Most other authors seem to approach this in the other direction from what I did, i.e. from print to digital, but I’m just different and started with the digital book. The others are right and I’m wrong. I’ll know for the next time.

So I accepted the fact that I would need to use Microsoft Word to turn my HTML file into a Word document that could then output a PDF file, as required by the printer.

Happily, you can simply open an HTML file with Word. (In fact, it is entirely possible to use Word as an HTML editor. I can’t understand why anyone would actually want to do that, but to each his own.) And once you have your file open in Word, you can then save it in Word format. Simple.

When I tried it with my HTML file, however, there was some problem that I have not since been able to duplicate. And if I had simply let Word convert my HTML to DOCX, things would have been a little bit easier for me. Instead, I converted my EPUB file into RTF. I was able to do this with Calibre, a very handy program that I have become quite fond of. It is a great tool for organizing one’s e-book collection, and it can even convert e-books from one of numerous formats to other numerous formats, including RTF (rich text format), which is a mark-up language that Microsoft particularly likes. Word opened the RTF file with no problem, although for some reason a few instances of my italics formatting were lost. That meant careful checking of every page—something that needed to happen anyway.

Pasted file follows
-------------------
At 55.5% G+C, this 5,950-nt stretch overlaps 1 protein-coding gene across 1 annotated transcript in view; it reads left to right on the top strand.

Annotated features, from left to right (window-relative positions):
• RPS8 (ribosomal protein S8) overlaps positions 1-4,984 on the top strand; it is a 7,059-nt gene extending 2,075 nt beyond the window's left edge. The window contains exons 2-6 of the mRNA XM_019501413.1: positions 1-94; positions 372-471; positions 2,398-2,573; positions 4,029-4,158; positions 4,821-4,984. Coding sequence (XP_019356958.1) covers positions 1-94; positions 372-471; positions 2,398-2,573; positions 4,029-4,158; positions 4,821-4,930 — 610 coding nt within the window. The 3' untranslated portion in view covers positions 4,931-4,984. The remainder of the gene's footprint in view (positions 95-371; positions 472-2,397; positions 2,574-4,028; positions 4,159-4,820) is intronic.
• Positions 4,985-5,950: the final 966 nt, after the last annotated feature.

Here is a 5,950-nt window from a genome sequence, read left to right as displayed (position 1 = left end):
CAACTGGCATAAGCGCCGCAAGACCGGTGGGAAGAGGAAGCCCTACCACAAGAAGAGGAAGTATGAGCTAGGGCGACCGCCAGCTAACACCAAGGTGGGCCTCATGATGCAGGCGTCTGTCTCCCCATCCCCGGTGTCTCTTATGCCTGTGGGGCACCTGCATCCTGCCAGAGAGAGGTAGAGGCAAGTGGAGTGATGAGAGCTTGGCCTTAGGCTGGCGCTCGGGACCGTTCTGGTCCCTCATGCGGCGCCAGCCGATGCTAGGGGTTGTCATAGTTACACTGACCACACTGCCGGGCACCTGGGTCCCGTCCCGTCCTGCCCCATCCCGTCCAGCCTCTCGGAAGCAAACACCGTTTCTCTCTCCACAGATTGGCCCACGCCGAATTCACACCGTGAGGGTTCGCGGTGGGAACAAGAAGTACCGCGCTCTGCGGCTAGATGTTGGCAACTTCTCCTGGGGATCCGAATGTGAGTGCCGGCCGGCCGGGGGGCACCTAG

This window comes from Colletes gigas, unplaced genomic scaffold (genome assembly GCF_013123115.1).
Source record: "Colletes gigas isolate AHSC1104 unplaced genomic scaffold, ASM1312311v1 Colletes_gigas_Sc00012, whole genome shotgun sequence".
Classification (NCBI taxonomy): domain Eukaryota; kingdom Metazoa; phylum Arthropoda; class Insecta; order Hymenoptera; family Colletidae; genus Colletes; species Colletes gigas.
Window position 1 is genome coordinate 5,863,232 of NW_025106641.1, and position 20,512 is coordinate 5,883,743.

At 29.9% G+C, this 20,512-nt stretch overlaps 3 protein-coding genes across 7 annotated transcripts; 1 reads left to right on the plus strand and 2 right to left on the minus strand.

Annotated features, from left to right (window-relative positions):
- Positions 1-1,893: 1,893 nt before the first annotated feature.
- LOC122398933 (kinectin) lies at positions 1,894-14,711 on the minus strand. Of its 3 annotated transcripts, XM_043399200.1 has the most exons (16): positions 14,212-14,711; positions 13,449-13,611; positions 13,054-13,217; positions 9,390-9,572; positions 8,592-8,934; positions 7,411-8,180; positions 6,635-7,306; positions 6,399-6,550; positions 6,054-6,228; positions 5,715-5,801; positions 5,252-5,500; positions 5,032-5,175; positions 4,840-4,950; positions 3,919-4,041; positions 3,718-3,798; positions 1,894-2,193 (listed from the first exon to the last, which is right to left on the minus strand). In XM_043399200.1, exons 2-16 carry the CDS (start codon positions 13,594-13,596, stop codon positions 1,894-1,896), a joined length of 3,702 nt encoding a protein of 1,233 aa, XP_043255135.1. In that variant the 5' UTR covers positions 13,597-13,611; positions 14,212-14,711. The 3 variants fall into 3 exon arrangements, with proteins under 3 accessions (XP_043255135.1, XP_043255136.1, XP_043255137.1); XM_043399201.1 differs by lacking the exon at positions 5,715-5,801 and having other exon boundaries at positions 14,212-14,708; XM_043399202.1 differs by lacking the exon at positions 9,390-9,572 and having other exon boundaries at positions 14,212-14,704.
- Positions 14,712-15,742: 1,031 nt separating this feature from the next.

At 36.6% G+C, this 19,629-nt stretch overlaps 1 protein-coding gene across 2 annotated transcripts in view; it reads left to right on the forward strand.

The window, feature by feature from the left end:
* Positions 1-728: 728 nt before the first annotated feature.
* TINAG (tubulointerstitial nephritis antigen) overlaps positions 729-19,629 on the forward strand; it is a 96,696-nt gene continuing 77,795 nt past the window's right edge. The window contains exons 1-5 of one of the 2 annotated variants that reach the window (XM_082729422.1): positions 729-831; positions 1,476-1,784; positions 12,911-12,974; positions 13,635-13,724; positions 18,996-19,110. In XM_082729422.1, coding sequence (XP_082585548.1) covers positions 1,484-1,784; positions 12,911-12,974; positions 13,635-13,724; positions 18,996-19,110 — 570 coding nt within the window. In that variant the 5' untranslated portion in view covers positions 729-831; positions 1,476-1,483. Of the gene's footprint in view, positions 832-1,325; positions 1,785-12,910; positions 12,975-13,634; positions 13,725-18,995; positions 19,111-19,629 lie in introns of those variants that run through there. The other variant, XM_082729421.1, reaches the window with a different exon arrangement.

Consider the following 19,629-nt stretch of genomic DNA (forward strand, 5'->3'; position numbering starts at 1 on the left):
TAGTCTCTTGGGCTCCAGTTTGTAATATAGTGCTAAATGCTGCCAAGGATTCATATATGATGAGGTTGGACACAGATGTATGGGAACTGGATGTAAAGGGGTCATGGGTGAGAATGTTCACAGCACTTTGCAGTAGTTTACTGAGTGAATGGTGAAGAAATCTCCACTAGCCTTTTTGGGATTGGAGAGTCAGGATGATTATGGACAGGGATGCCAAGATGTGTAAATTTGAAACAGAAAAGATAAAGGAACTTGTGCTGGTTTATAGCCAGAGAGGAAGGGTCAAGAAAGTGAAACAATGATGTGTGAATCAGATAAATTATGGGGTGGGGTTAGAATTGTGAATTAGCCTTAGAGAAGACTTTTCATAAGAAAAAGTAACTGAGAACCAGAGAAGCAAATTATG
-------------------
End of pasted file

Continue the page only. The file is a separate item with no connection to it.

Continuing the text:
Beyond dealing with the italics annoyance, working with Word was surprisingly similar to how it had been two decades earlier—when I last used it to prep a book for the printing press. Styles had to be modified, margins had to be set, and I found that setting up odd and even headers and footers section by section in Word still does my head in. It brought back long-suppressed memories of working under deadline and finding to my frustration that fixing one problem could easily result in some other unforeseen problem that affected a chapter or even the whole book.